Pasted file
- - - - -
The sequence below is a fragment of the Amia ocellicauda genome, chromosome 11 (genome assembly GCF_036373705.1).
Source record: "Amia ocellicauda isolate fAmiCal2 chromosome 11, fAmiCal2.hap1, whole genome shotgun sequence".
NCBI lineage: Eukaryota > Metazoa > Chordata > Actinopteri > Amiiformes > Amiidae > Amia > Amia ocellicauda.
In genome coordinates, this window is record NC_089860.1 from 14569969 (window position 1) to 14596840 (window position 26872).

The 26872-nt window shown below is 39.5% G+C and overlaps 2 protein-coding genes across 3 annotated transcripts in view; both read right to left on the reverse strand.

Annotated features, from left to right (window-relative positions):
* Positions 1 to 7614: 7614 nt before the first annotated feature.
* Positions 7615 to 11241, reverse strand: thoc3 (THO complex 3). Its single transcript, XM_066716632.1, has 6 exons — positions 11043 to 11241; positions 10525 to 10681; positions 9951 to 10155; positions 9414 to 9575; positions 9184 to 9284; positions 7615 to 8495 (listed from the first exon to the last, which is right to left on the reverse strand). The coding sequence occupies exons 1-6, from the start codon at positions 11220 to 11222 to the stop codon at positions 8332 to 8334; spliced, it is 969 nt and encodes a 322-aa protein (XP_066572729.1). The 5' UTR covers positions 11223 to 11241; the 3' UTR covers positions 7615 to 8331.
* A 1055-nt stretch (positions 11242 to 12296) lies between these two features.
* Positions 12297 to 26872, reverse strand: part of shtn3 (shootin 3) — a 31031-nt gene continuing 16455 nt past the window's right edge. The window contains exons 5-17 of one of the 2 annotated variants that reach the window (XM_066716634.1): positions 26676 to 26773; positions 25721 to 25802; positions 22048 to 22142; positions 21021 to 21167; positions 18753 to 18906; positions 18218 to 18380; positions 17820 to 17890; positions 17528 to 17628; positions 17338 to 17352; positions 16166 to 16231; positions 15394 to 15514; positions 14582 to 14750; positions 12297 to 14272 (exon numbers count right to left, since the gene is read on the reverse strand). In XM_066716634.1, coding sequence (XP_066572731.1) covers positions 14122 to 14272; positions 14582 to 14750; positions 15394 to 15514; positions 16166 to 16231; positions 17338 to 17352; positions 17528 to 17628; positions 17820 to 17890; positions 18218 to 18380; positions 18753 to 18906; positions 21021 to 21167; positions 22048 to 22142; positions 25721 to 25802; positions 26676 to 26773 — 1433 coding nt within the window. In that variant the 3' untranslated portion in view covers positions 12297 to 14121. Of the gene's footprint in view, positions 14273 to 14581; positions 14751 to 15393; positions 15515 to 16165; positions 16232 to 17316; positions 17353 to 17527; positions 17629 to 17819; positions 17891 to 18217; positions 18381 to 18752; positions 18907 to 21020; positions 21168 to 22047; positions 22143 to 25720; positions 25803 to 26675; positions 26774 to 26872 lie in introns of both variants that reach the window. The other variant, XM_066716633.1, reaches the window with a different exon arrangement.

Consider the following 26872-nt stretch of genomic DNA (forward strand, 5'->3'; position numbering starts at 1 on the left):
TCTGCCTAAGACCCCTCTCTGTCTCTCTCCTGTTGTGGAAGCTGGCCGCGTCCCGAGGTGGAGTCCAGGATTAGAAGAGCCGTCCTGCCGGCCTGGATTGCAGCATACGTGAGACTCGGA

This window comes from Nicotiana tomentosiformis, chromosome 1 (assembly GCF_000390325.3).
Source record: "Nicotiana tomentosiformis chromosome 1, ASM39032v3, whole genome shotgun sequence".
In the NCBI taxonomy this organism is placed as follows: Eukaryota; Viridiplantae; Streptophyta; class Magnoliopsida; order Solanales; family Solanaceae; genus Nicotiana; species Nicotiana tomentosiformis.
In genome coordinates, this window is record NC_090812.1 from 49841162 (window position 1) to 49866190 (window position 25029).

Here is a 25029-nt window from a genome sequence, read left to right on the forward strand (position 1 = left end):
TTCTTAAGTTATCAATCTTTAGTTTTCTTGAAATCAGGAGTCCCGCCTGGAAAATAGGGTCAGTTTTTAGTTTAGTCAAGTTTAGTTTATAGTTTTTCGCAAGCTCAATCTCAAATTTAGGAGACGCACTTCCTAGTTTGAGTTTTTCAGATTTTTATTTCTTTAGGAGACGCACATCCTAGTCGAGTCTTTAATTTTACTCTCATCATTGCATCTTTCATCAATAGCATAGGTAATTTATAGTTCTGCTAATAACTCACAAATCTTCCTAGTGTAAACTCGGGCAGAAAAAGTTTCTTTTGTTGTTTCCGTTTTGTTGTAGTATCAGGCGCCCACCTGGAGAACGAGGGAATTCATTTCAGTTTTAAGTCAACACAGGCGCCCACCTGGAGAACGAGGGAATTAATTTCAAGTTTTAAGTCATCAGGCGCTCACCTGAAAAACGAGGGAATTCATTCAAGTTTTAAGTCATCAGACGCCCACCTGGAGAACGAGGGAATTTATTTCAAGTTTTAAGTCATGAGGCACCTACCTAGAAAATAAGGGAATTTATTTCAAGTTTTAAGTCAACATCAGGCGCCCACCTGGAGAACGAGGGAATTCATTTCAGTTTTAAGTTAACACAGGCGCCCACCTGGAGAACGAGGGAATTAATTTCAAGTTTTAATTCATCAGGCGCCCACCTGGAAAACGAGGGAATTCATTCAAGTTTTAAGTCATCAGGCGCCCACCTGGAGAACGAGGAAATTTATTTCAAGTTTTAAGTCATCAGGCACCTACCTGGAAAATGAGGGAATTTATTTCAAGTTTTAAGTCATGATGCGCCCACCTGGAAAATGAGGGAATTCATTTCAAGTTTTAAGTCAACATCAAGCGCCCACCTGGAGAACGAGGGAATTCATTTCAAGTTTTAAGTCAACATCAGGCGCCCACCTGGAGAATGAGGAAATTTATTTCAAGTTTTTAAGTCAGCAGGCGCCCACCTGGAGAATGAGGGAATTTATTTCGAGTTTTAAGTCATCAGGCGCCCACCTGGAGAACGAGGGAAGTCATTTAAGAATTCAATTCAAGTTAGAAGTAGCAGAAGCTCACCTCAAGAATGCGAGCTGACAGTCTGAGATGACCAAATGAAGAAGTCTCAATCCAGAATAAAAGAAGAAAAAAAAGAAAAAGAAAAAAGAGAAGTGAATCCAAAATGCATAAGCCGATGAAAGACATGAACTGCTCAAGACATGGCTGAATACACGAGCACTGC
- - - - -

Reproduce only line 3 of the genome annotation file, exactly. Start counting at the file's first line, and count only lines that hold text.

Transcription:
NCBI lineage: Eukaryota > Metazoa > Chordata > Actinopteri > Amiiformes > Amiidae > Amia > Amia ocellicauda.